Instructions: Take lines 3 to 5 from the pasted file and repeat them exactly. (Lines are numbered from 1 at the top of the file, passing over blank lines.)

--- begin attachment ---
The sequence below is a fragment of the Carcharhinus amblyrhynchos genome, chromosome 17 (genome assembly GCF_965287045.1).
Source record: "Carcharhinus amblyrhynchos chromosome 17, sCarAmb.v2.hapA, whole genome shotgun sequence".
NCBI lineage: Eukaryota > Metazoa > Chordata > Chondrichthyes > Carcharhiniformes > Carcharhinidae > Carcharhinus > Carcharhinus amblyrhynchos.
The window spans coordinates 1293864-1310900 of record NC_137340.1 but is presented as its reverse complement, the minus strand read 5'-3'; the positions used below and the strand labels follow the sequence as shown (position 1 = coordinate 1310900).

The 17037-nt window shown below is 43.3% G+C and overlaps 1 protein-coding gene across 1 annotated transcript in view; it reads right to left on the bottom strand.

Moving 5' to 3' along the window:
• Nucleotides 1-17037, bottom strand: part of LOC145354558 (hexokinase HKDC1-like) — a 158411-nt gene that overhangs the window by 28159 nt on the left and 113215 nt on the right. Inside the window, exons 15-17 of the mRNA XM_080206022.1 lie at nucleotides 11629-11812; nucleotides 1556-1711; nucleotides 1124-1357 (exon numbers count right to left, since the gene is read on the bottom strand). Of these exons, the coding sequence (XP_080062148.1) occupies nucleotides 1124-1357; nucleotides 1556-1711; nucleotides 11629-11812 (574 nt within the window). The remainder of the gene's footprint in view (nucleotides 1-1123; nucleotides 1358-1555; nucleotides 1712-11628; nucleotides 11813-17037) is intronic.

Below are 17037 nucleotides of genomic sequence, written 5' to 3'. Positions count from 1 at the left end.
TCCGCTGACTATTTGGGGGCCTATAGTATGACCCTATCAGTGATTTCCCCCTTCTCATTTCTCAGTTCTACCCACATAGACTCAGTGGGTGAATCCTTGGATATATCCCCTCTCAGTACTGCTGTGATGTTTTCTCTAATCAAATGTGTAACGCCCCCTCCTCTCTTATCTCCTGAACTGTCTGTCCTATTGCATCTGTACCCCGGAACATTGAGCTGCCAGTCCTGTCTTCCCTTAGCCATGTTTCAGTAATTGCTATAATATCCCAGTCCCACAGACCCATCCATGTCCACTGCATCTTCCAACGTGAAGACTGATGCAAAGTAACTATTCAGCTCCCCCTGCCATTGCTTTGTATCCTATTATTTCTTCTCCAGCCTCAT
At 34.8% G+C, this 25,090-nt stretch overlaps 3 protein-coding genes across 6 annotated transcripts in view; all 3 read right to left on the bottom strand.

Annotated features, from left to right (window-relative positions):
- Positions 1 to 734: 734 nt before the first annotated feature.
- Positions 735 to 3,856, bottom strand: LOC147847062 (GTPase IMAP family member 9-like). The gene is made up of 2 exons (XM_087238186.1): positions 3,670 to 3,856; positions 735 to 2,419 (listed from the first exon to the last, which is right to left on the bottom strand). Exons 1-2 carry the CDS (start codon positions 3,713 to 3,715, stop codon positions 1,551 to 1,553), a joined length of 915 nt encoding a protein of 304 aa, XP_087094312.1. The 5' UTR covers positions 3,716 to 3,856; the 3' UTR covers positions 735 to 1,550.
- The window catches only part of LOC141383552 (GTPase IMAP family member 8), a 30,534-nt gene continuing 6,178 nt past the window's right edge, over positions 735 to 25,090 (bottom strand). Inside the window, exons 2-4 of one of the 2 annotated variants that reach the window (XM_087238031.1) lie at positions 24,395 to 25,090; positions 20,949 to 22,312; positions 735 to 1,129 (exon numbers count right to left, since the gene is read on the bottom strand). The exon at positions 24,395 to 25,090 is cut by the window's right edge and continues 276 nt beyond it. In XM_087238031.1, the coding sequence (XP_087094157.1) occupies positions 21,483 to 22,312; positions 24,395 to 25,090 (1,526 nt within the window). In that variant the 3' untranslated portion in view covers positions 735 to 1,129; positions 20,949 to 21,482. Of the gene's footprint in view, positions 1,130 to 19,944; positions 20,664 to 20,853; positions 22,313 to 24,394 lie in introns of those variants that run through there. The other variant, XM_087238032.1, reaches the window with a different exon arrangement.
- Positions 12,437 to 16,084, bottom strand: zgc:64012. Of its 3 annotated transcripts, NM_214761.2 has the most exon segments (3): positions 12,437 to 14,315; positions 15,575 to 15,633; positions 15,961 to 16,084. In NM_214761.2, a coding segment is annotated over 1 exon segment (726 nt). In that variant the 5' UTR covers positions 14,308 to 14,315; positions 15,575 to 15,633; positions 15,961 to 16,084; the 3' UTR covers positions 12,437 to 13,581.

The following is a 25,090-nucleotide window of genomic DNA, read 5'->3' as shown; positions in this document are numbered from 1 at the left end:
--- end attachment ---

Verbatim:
NCBI lineage: Eukaryota > Metazoa > Chordata > Chondrichthyes > Carcharhiniformes > Carcharhinidae > Carcharhinus > Carcharhinus amblyrhynchos.
The window spans coordinates 1293864-1310900 of record NC_137340.1 but is presented as its reverse complement, the minus strand read 5'-3'; the positions used below and the strand labels follow the sequence as shown (position 1 = coordinate 1310900).

The 17037-nt window shown below is 43.3% G+C and overlaps 1 protein-coding gene across 1 annotated transcript in view; it reads right to left on the bottom strand.